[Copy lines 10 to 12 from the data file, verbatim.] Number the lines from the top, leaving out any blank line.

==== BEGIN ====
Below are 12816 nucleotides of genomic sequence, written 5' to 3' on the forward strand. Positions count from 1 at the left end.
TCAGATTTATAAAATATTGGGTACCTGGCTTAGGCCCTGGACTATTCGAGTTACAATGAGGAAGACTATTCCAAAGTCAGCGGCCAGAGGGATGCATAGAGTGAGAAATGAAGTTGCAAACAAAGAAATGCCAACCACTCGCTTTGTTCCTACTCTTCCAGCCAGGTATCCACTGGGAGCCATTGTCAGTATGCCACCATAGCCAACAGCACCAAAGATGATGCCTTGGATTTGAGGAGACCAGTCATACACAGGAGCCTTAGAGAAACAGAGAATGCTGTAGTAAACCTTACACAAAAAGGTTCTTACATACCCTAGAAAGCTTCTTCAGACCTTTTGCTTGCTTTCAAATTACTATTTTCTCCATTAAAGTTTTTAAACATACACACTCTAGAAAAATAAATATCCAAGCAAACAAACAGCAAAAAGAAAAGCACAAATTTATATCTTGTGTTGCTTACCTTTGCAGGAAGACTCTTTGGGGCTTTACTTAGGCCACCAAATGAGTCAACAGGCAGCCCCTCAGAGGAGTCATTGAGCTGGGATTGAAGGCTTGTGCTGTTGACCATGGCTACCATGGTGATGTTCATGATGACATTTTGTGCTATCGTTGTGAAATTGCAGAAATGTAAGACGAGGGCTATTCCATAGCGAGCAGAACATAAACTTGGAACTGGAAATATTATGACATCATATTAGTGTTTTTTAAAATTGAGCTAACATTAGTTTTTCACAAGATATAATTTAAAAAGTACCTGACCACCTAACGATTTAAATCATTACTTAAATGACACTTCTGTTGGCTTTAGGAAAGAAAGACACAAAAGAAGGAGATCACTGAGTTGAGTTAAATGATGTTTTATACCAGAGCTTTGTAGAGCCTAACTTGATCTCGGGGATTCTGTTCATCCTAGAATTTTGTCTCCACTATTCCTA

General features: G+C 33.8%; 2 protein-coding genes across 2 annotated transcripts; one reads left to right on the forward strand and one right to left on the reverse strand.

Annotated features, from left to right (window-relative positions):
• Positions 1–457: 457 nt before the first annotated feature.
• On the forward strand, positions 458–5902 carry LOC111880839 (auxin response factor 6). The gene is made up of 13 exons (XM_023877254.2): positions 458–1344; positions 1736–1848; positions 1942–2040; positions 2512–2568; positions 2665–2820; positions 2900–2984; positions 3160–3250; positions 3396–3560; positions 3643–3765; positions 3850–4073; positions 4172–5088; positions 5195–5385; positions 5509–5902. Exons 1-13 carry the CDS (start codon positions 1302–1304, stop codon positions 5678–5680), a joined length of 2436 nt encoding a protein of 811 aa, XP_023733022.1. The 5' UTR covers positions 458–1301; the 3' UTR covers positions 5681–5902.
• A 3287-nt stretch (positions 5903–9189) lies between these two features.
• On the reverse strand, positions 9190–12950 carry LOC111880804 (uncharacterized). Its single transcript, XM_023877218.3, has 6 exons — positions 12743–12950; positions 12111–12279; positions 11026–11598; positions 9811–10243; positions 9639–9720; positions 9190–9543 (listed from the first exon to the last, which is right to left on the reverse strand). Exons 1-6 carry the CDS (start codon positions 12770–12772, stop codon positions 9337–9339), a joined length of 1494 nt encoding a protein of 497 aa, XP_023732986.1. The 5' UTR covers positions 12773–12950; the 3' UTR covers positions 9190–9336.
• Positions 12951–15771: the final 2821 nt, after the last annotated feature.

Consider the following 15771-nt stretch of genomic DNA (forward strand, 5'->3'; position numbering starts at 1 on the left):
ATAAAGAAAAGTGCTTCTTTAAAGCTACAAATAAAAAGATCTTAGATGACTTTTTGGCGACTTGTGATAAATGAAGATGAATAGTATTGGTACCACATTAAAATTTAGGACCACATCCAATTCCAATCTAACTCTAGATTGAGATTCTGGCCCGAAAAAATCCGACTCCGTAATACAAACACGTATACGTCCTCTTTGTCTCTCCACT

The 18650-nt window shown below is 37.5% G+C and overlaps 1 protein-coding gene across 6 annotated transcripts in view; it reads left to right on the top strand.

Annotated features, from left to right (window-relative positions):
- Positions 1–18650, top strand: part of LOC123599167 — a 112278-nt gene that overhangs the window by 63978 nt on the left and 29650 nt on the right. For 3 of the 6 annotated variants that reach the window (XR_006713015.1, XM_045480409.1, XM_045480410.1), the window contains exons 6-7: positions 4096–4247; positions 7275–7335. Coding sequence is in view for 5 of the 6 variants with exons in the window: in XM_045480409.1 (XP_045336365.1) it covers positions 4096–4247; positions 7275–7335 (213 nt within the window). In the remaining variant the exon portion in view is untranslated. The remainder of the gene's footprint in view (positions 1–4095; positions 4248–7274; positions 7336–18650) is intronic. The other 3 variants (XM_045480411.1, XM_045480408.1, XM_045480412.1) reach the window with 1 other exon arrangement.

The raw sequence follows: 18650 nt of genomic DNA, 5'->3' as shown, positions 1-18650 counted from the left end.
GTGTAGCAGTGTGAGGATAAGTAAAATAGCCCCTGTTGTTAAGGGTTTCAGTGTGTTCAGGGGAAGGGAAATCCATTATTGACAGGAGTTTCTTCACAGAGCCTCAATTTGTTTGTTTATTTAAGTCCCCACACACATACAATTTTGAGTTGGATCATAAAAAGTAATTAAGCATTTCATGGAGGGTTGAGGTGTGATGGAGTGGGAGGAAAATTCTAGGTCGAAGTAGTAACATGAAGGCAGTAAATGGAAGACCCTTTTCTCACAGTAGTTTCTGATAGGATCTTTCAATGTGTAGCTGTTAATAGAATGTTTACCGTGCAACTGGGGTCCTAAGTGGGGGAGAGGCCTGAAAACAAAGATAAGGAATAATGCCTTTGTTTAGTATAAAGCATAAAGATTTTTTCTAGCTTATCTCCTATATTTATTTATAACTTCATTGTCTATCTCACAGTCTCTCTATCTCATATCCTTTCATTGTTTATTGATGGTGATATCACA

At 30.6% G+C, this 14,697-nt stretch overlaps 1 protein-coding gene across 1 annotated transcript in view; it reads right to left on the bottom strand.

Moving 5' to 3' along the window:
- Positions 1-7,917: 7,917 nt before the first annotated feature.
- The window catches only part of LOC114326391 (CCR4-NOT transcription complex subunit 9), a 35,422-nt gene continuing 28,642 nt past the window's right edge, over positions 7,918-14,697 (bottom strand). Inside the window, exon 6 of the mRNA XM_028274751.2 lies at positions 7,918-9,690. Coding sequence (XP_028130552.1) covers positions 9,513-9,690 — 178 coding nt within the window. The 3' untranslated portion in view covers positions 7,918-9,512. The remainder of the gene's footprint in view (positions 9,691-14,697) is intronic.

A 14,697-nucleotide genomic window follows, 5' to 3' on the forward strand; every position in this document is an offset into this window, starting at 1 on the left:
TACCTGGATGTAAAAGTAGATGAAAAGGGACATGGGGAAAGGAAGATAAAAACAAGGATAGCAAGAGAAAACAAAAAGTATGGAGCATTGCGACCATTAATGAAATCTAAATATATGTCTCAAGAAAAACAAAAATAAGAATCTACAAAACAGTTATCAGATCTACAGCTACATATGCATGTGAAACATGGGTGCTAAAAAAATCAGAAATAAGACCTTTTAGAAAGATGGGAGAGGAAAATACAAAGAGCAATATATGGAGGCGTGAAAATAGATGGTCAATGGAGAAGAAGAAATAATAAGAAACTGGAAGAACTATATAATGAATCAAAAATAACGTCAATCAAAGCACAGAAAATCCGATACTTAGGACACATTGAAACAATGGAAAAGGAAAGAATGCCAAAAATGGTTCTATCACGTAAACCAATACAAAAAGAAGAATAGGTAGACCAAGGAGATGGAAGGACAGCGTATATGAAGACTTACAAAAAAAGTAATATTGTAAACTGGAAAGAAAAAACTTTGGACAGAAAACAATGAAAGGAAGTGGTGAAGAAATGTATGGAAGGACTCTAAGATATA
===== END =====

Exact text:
Consider the following 15771-nt stretch of genomic DNA (forward strand, 5'->3'; position numbering starts at 1 on the left):
ATAAAGAAAAGTGCTTCTTTAAAGCTACAAATAAAAAGATCTTAGATGACTTTTTGGCGACTTGTGATAAATGAAGATGAATAGTATTGGTACCACATTAAAATTTAGGACCACATCCAATTCCAATCTAACTCTAGATTGAGATTCTGGCCCGAAAAAATCCGACTCCGTAATACAAACACGTATACGTCCTCTTTGTCTCTCCACT

The 18650-nt window shown below is 37.5% G+C and overlaps 1 protein-coding gene across 6 annotated transcripts in view; it reads left to right on the top strand.